It’s a common sight these days to see young children sitting in restaurants or traveling on planes or in vehicles playing on their parents’ iPhones or using tablets. Whether they’re watching videos on YouTube or playing educational games, they are completely engrossed in what’s happening on the screen – and often completely oblivious to the world around them.
Jeff Rossen, a journalist with NBC News, spent a segment watching two 6-year-olds in different households ignore their surroundings while on iPads. Despite their parents walking through the room with wigs, clashing cymbals, and even a huge stuffed animal, the kids did not lift their eyes from the screens. And this absorption is one of the reasons parents cite for allowing their children to use the devices: technology keeps them happily engaged and quiet.
In fact, the average American child spends up to seven hours every day looking at a screen. If that seems like a lot to you, consider this: the average American adult spends more than ten and a half hours each day looking at computers, smartphones, tablets and television. We spend more time looking at screens than we do sleeping. Whereas we may remember playing outside until our parents called us in for dinner, most of our kids spend less than 30 minutes each day in unstructured outdoor play.
Is this a problem? There is plenty of research that says it is. For one thing, our sedentary lifestyle is contributing to a rise in childhood obesity, which has tripled since the 1970s. In addition, not only are more children being diagnosed with attention-deficit hyperactivity disorder (ADHD) – that rate has risen 42 percent over the past decade – but they are diagnosed at a much earlier age. And according to a study published in the American Journal of Public Health in 2004, participation in green outdoor activities significantly reduced ADHD symptoms.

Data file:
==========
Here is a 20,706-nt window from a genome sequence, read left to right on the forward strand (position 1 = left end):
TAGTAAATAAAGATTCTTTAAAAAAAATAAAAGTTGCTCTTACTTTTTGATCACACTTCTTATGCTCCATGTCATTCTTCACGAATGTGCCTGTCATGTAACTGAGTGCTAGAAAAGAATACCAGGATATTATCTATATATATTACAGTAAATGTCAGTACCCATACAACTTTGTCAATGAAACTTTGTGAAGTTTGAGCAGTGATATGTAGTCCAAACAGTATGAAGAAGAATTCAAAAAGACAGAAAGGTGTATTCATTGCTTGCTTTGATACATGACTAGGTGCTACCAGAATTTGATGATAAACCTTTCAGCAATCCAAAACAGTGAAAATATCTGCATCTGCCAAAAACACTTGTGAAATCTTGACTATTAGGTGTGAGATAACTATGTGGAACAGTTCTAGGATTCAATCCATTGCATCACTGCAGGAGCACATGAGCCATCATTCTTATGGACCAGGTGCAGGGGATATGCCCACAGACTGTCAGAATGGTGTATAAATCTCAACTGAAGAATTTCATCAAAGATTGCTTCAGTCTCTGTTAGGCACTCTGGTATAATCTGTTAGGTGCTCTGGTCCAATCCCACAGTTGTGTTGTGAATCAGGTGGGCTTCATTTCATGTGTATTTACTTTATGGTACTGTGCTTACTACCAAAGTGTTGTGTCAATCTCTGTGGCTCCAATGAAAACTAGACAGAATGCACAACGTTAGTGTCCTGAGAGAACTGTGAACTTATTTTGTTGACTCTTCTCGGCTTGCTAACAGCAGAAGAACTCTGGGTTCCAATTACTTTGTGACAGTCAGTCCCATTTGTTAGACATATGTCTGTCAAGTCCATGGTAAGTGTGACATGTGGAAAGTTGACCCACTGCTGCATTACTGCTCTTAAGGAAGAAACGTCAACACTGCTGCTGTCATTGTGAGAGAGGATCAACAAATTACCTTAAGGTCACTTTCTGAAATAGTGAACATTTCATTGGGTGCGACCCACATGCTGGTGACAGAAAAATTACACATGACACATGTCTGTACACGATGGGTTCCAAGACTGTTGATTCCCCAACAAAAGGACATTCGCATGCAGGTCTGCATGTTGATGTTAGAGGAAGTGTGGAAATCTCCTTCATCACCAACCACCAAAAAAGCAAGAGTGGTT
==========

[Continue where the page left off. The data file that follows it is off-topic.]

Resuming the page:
The American Academy of Pediatrics released a report last year with updated guidelines for how much time kids should spend on electronic devices. They recommend that infants and toddlers under age 2 be limited to video chatting only (such as Skype or Facetime with relatives). For kids ages 2–5, they recommend only one hour of screen time per day spent with “high quality programming,” such as Sesame Street or educational games. Parents are encouraged to set limits on screen time for children older than 6 years according to their own preferences, although the AAP does recommend that all kids get at least an hour of physical activity each day, preferably outside.
Many parents use devices as a way to keep their kids occupied, particularly in public places. What other options are there? Joanne DeGiacomo Petrie, director of early childhood education at the Jewish Alliance of RI, suggests bringing books, Play-Doh or crayons along to encourage both creativity and fine motor development. “It’s a great way for parents to engage their children in conversation and to play interactive games with them, to help them to use their imaginations and to take note of their surroundings – counting the prongs on a fork, or looking for colors that match the pictures, for example.”